Tuesday, June 10, 2008

Diversity in fabrics and people

You know what's a fun way to buy a new purse, handbag, clutch, messenger bag, or diaper bag?

(1) Go to an 1154 Lill Studio store (in Chicago's Lincoln Park, Boston, Philadelphia, or Kansas City) or their website/

(2) Choose a style.

(3) Mix and match with about 150 different fabrics to design your very own super-cute bag.

Today, I ordered the Sophie bag with pink and green fabrics (key lime twill, bubble gum linen, morning glory). You can play around on the website, trying a zillion different combos.

The prices may seem a little high for a fabric bag, but they're sewn in Chicago, not China, and provided you don't choose a horrendous combination of fabrics, you're going to get plenty of compliments on your probably-unique bag.

—|—|—|—|—|—|—|—|—|—|—|—

So, the Chicago 1154 Lill store is on Armitage, in the heart of a Lincoln Park boutique shopping district. Nearby was a salon that appears to be dedicated to facial bronzing. I don't know what that means. You go in and someone else applies self-tanner to your face so you don't "tan" your palms? I don't know. It did strike me as quite possibly the whitest business concept that there has ever been.

There's a lot of money in that neighborhood, and a lot of white people. Driving home from Armitage to our more diverse neighborhood, we made a game of labeling the pedestrians and cyclists we passed. Like this: "White, white, white, white, white, white, white, white, white, white, white, white, white, white, white, brown, white, white, white, white, white, tan, white, white, white, white, white, white, white, white, white, black, black, white, white, white, white, white, white, white, white, white, white, white, white, white." Down in Lincoln Park, I think there were at least 30 white folks for every person of color.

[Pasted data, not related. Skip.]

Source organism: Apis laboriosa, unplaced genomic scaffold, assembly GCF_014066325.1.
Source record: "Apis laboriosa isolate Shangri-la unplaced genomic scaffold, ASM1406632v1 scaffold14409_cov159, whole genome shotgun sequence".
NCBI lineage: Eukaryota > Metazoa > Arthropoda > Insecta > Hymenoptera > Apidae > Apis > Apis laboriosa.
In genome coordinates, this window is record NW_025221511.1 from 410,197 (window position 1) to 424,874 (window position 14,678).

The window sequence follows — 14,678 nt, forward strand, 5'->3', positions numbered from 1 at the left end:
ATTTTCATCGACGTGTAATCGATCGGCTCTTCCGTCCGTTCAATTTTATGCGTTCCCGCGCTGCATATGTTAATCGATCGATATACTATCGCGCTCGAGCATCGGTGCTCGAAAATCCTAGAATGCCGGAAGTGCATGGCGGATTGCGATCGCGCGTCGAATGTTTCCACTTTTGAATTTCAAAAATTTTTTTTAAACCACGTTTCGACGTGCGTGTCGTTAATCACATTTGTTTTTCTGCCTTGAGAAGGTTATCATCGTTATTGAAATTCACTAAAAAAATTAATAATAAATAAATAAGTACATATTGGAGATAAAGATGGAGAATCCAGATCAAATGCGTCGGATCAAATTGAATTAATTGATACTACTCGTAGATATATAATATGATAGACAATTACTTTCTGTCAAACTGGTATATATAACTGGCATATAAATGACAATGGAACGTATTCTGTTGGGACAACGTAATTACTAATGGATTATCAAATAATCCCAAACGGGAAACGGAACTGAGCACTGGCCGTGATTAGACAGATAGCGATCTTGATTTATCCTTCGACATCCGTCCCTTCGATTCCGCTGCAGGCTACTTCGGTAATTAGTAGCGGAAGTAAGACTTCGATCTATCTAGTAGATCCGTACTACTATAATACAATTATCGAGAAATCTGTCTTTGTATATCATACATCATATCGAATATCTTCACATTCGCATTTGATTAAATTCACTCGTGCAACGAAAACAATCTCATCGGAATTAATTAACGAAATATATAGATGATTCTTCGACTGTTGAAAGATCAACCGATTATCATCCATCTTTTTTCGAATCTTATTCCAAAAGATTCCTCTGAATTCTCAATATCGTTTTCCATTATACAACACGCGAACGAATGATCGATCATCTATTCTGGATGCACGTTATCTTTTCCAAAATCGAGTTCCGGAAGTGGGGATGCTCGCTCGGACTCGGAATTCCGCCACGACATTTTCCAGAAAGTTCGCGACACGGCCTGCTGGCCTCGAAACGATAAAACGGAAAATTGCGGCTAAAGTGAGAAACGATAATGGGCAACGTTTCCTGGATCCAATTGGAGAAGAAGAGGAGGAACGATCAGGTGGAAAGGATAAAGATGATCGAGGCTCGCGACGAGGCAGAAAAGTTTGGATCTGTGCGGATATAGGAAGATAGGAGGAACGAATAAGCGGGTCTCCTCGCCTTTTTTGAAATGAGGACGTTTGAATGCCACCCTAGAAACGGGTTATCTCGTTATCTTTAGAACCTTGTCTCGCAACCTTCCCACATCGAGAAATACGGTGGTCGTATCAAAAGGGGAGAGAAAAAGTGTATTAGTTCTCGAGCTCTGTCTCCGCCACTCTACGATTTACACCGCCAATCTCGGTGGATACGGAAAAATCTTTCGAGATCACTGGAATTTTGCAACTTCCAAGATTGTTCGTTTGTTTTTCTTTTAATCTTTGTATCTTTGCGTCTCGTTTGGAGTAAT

It struck me as a good method for sizing up just how diverse or not diverse a particular area is. I think it's easy for the typical white person to fail to notice those first 30 white people and just notice the occasional variation: "Oh, yeah, this neighborhood's really diverse. You always see people of a variety of ethnic backgrounds." But if you are a person of color, perhaps you notice those 30 white people in a row: "It's an almost all-white area."

Try it out yourself, the white/tan/brown/black game. (Tan is Ben's designation for most Asian and Latin American skin tones.) Maybe you'll find it as illuminating as I did.

11 comments:

Jay said...

Definitely better with the pink strap.

I play the white/black/tan game in my head a lot. When I do home visits, I drive around and through a lot of the smaller still-rural towns in our area. I realized recently that I notice it when I'm in the more diverse neighborhoods - my brain points out all the brown people - but I don't notice when I'm in a white area, so I've started forcing myself to notice.

Narya said...

In my neighborhood, the ratio is a little different (according to the 2000 Census, about 30% black, 32% white, 28% Hispanic), and I notice it walking down the street, on some level. the other thing is that people in my neighborhood look pretty similar, "class"-wise (except for the young gentlemen selling pharmaceuticals), which means no one stands out. In other neighborhoods, there seems to be class stratification on top of the race. The other thing in Our City is that some neighborhoods have a lot of YOUNG white kids (think of Lincoln-Belmont area), but then their parents move to the suburbs to avoid public schools.